When I received an email from the Today Show producer on Monday, my first inclination was to say no. They wanted me to fly out to New York that same day and be ready to appear first thing on Tuesday morning. I have been handling some litigation work in addition to my magazine articles and class assignments, and on Monday, I was booked for back to back meetings all day until 9pm. I have also been exhausted from my pregnancy, and all I want to do is curl up and sleep all day long. The thought of a six hour flight was not appealing.
And each time I am contacted to talk about my Paul Hastings email, I worry about being over-exposed. It's not something that I necessarily want to be known for. I sent the email because I thought it was important to speak up for myself and those who may face similar treatment. But I don't need to be known as "that Paul Hastings email girl." So when Lesley Stahl's producer from 60 Minutes contacted me last summer, I told him no. When the Today Show producer emailed, I initially said, "Sorry, I can't fly out to NY today."
But then, there was also a side of me that thought, "Oh, what the hell. The story is already out there, and maybe it'll force some employers to pause before dragging an employee through the mud. And who knows, maybe it'll help me with my writing career in some way." So I decided to do it, and they set me up in a studio on Battery Street in San Francisco. On Monday afternoon, they sent a camera guy over to take some footage of me sitting at my computer. That evening, I picked out a couple of jackets I could wear, grateful that I only needed to worry about the top half of my attire. On Tuesday, I woke up at 3:30am to shower. I asked Jeff if he wanted to join me, but the smart man decided sleep was more important. They sent a car at 4am, and once I got there, a make-up lady fussed over me for a while. Once we were ready, I just sat in a dark room, stared at the camera, and talked when I heard Meredith Vieira ask me questions through an ear piece. I felt strange talking into a camera, so I asked the make-up lady to stand behind the camera. And it was over in a few minutes.
I think the Today Show appearance was neither here nor there. In some ways, it was disappointing because it focused on whether employees are conducting themselves properly when the topic should really have been on the unethical strategies employers use in laying off employees. And of course there were tons of things I thought to say in advance, but once you are in the middle of it, everything escapes your brain and you wonder what the hell you are doing there. The biggest thing I regret not saying is mentioning Paul Hastings by name, pointing out that they are an established employment law firm, and explaining how they were mocking up performance reviews to suit their purposes. But it's too late now.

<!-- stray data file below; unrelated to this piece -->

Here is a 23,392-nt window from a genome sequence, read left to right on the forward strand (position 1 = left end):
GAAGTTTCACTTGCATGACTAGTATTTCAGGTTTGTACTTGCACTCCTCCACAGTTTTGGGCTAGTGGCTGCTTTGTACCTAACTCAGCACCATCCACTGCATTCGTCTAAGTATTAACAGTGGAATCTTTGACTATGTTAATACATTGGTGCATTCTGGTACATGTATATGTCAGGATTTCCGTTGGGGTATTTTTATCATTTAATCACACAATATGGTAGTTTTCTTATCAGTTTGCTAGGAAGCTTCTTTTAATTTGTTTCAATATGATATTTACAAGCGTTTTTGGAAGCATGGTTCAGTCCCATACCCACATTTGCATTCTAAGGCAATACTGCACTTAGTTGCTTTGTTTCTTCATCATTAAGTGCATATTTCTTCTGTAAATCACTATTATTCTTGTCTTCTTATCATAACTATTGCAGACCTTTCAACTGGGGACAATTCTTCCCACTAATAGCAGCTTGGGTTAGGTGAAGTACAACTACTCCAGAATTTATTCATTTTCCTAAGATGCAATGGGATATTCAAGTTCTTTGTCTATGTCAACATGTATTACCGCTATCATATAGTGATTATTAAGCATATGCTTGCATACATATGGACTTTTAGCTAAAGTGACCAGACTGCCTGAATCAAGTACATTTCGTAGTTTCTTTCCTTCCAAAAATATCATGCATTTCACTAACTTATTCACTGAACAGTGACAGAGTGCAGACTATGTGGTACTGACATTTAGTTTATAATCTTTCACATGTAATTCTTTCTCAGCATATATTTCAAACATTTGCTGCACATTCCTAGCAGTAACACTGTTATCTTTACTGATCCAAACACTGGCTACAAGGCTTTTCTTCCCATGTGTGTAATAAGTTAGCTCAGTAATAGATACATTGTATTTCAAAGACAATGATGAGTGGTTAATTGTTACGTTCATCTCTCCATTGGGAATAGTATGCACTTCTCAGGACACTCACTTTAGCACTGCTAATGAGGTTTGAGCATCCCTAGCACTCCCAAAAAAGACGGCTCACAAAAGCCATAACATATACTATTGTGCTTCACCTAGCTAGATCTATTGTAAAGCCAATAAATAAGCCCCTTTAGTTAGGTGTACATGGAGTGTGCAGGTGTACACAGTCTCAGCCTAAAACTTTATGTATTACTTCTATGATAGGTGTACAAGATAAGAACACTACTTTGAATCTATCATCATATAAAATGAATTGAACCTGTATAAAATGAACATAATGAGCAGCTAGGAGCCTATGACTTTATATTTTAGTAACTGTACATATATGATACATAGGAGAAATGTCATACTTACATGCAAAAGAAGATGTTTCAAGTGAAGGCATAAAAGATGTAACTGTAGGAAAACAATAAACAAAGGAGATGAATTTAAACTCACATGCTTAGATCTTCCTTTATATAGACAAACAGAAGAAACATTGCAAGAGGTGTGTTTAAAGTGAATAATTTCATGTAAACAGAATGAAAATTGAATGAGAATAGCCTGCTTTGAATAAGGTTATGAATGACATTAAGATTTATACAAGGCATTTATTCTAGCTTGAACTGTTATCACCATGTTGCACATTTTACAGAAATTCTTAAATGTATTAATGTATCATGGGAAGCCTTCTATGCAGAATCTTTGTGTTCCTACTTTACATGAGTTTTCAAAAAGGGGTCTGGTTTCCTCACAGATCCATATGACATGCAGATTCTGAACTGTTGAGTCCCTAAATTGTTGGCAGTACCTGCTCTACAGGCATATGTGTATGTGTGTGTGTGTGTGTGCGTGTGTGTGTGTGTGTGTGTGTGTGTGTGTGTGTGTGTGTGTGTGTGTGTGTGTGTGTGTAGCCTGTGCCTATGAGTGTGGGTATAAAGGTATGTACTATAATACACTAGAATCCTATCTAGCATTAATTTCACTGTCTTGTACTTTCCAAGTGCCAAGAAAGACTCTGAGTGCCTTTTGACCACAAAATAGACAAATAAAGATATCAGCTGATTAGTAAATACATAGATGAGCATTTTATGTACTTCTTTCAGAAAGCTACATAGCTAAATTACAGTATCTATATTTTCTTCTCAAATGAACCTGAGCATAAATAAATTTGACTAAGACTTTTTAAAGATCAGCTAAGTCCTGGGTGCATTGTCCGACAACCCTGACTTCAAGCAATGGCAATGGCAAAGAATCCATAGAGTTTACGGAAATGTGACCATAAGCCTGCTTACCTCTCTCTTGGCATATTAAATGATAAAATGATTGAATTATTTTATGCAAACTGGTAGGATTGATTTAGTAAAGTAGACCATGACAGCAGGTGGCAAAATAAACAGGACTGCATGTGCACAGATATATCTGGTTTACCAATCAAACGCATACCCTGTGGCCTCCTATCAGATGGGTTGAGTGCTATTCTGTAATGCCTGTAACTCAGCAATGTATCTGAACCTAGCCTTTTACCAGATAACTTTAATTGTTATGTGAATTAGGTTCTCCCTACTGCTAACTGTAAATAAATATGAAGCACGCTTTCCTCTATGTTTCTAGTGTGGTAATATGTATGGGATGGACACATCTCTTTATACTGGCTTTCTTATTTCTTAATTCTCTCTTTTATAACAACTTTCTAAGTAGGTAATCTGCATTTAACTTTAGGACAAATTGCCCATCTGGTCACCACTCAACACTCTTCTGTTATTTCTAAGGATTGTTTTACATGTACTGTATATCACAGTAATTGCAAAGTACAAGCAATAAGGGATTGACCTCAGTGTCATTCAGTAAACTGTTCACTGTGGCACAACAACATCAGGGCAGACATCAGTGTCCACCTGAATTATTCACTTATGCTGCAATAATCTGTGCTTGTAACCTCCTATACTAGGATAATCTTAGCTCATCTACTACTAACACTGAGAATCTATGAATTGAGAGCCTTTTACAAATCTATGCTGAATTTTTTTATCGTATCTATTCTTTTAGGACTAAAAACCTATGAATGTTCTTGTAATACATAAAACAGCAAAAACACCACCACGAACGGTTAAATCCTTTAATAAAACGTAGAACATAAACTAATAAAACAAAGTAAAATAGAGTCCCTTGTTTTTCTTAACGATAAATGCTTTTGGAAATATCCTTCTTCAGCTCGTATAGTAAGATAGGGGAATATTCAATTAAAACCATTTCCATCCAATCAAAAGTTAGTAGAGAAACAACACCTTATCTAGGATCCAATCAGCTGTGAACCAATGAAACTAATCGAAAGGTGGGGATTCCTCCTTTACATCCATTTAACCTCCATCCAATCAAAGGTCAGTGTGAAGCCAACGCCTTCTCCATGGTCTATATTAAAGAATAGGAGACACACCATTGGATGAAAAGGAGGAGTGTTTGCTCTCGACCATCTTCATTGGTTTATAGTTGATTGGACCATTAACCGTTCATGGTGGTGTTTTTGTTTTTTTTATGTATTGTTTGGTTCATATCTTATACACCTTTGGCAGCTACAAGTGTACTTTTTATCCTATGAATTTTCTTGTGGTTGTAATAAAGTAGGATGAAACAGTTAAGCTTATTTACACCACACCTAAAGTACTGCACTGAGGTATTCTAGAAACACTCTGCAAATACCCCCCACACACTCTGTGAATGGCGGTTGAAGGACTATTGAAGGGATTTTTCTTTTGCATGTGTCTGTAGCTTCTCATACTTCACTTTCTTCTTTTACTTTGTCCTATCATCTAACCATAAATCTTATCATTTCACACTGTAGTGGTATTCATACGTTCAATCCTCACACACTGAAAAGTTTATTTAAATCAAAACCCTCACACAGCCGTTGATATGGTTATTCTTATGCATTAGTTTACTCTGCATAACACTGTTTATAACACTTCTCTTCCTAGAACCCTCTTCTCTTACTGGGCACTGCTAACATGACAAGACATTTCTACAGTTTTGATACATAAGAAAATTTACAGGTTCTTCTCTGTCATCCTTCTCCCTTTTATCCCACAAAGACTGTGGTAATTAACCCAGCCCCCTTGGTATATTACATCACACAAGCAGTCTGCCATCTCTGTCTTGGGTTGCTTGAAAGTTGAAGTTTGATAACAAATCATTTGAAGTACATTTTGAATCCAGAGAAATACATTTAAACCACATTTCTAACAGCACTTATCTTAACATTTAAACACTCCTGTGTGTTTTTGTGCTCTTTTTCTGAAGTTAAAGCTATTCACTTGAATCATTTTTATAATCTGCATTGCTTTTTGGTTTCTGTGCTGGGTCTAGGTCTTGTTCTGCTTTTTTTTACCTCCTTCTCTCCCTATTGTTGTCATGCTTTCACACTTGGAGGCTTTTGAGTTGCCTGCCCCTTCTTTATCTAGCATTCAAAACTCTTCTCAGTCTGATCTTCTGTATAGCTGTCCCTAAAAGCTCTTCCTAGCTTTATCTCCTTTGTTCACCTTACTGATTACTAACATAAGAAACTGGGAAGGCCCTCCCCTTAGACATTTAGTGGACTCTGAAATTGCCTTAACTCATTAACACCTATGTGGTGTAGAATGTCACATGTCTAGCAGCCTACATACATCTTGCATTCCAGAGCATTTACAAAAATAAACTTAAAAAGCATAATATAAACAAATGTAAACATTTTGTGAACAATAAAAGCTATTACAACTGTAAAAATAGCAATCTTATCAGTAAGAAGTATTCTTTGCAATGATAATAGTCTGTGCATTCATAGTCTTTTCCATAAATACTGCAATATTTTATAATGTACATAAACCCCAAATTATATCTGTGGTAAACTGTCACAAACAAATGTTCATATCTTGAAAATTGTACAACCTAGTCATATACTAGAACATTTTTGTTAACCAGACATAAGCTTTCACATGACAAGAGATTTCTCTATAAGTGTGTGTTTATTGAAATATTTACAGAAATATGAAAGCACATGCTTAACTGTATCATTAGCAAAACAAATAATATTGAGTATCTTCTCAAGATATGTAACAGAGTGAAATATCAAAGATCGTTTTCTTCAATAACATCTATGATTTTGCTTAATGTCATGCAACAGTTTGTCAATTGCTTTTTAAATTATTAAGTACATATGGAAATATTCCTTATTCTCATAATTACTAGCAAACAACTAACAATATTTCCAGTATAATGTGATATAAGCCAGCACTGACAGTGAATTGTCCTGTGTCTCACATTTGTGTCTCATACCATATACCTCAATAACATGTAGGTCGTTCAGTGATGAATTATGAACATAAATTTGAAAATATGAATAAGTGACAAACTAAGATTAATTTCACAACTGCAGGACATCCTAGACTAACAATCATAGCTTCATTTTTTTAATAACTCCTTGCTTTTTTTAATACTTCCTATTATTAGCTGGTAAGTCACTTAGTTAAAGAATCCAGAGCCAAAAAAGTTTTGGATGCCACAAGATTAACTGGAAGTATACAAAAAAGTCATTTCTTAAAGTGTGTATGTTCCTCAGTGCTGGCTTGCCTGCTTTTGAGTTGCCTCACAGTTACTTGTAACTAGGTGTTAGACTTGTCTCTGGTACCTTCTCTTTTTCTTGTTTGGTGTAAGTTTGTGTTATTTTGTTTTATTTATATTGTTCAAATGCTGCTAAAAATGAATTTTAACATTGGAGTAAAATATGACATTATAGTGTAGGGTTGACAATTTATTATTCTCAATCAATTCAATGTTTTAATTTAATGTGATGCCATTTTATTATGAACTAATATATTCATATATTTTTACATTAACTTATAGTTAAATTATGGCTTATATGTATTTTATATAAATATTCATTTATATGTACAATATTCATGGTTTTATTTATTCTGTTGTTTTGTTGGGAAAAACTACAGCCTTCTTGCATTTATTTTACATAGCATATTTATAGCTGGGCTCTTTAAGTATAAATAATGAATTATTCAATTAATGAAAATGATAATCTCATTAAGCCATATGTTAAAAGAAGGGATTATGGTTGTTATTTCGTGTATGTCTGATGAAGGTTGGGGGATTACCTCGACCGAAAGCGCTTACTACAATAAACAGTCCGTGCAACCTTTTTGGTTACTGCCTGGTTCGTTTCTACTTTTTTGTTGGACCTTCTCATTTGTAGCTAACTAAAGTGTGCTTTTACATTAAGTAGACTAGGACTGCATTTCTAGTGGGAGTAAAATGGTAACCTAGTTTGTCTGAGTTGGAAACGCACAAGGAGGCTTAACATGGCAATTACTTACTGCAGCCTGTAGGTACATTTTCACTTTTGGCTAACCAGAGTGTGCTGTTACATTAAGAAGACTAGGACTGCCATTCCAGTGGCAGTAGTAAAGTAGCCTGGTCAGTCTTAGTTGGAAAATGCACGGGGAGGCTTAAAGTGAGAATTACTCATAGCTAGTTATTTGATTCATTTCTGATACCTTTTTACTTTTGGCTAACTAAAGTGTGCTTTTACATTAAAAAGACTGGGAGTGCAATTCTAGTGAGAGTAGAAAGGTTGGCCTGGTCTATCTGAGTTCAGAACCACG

Yesterday morning, I received a call from Inside Edition. I told them no. I think one dorky TV appearance on this topic, particularly when I've gained so much weight from my three pregnancies in the past year, is more than enough. And it's hard to know when you'll be set up as a punching bag for some TV show's rating.
I have to say, though, that my concerns about the downsides of sending the email have turned out not to be warranted. I think most people worry that you appear unprofessional or that companies will not want to touch you after this kind of an experience. One of the first emails I received yesterday after the show was from one of my current clients, the founder and managing partner of a consulting company, and he wrote, "Great job and well said!" What a decent man. Even my parents, probably the most conservative and risk-adverse people I know, said, "Of course you should speak up when your boss lies like that." And during the past ten months, random people have contacted me and invited me to interview with their company. I've also received emails from in-house attorneys who offered to help in some way.
So many of these incidents stand out. A few weeks after I was laid off, I was flailing and trying to figure out what to do. Out of the blue, I emailed journalist Henry Lee of the San Francisco Chronicle. I had never met him before, but I wanted to learn more about journalism and knew that he covered trials in the Bay Area. In the email, I explained what had happened and that I was considering a career change. In the warmest response, he invited me to have lunch with him. I met him for tapas just a block away from the Chronicle office in Oakland, where he pulled out his notebook to talk to the attorney for the Muslim Bakery, who happened to be passing by. Then he let me hover over him the rest of the afternoon as he typed furiously, clicked on different windows every few seconds, interviewed police officers who had a lead, listened in on police radio feeds as they chased some suspects around the city, scanned press releases and court dockets, exchanged emails with his editor, and shared a story about the time he rode a Blue Angel just weeks before the pilot crashed during a show. I walked out feeling like I could never do Henry's job, but what a great way to find out.
So what could been a terribly sour termination experience has in many ways turned into an affirmation of the decency of people in my life and strangers I've never met. Maybe the world isn't so bad after all. Isn't it a good thing that I'm no longer hanging out in that particular building on 2d Street in San Francisco that seems to be filled with an unusually high concentration of jerks?